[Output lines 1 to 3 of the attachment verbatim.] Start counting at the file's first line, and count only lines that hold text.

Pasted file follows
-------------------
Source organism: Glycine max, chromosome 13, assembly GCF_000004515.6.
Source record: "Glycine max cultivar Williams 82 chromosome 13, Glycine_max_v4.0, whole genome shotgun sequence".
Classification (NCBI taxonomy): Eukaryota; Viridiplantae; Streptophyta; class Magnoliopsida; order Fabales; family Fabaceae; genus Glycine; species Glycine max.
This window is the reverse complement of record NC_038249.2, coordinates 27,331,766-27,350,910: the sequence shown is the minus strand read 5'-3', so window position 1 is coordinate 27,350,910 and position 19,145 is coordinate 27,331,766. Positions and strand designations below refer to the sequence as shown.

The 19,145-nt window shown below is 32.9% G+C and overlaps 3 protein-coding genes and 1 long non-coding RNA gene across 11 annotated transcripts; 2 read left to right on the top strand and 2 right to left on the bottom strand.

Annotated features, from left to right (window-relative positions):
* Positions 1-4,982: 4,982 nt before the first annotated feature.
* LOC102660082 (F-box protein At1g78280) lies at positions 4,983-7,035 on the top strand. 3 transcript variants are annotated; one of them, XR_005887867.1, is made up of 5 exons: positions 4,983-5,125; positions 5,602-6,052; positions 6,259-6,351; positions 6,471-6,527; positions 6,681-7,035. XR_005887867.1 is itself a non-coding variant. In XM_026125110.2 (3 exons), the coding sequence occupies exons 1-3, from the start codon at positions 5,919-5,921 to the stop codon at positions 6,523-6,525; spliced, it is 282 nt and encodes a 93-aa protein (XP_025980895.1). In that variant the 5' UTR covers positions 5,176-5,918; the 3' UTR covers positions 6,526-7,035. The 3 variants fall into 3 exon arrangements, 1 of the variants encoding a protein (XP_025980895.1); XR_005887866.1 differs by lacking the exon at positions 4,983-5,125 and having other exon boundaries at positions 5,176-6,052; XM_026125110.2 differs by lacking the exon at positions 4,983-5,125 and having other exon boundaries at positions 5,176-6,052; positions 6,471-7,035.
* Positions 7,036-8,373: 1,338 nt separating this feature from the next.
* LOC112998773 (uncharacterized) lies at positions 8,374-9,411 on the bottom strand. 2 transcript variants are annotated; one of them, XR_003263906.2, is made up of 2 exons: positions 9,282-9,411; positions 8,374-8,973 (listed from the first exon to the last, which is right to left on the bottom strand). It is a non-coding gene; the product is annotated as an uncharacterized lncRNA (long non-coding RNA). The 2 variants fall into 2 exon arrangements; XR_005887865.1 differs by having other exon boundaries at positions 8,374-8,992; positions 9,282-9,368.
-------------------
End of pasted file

Source organism: Glycine max, chromosome 13, assembly GCF_000004515.6.
Source record: "Glycine max cultivar Williams 82 chromosome 13, Glycine_max_v4.0, whole genome shotgun sequence".
Classification (NCBI taxonomy): Eukaryota; Viridiplantae; Streptophyta; class Magnoliopsida; order Fabales; family Fabaceae; genus Glycine; species Glycine max.